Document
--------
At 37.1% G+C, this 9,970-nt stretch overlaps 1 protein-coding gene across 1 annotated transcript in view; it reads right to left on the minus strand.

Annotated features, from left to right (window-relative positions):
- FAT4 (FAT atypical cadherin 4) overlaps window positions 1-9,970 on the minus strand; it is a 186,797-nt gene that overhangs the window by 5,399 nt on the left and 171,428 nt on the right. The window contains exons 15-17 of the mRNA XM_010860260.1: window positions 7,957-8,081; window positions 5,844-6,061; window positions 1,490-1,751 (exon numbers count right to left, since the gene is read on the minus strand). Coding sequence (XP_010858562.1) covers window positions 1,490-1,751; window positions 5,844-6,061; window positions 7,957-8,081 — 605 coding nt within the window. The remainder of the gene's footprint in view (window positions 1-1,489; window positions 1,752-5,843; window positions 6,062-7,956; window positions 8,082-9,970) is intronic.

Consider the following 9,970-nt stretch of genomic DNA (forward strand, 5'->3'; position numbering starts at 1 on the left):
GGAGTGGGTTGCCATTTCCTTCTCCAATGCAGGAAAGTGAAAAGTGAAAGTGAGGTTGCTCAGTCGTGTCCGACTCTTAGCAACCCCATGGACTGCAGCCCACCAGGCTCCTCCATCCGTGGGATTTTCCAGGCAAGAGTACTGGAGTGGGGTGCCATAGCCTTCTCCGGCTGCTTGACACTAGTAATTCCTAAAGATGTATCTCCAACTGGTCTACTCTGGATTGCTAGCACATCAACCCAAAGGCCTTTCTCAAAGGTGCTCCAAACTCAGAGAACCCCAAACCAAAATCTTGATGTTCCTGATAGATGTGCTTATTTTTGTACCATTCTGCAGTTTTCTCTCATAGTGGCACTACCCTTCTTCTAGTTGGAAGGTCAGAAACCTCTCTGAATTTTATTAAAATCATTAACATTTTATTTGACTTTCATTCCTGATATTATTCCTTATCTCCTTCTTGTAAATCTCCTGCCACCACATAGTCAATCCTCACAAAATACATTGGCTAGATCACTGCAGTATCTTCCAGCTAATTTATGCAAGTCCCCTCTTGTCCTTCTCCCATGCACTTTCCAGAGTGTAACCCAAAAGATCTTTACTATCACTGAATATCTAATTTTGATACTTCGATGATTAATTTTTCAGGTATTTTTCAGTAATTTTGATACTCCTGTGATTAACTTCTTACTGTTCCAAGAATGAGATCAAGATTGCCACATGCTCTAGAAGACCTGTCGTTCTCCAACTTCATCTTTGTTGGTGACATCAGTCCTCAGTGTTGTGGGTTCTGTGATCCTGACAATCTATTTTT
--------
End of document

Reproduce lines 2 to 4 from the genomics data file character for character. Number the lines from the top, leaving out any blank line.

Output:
Annotated features, from left to right (window-relative positions):
- FAT4 (FAT atypical cadherin 4) overlaps window positions 1-9,970 on the minus strand; it is a 186,797-nt gene that overhangs the window by 5,399 nt on the left and 171,428 nt on the right. The window contains exons 15-17 of the mRNA XM_010860260.1: window positions 7,957-8,081; window positions 5,844-6,061; window positions 1,490-1,751 (exon numbers count right to left, since the gene is read on the minus strand). Coding sequence (XP_010858562.1) covers window positions 1,490-1,751; window positions 5,844-6,061; window positions 7,957-8,081 — 605 coding nt within the window. The remainder of the gene's footprint in view (window positions 1-1,489; window positions 1,752-5,843; window positions 6,062-7,956; window positions 8,082-9,970) is intronic.

Consider the following 9,970-nt stretch of genomic DNA (forward strand, 5'->3'; position numbering starts at 1 on the left):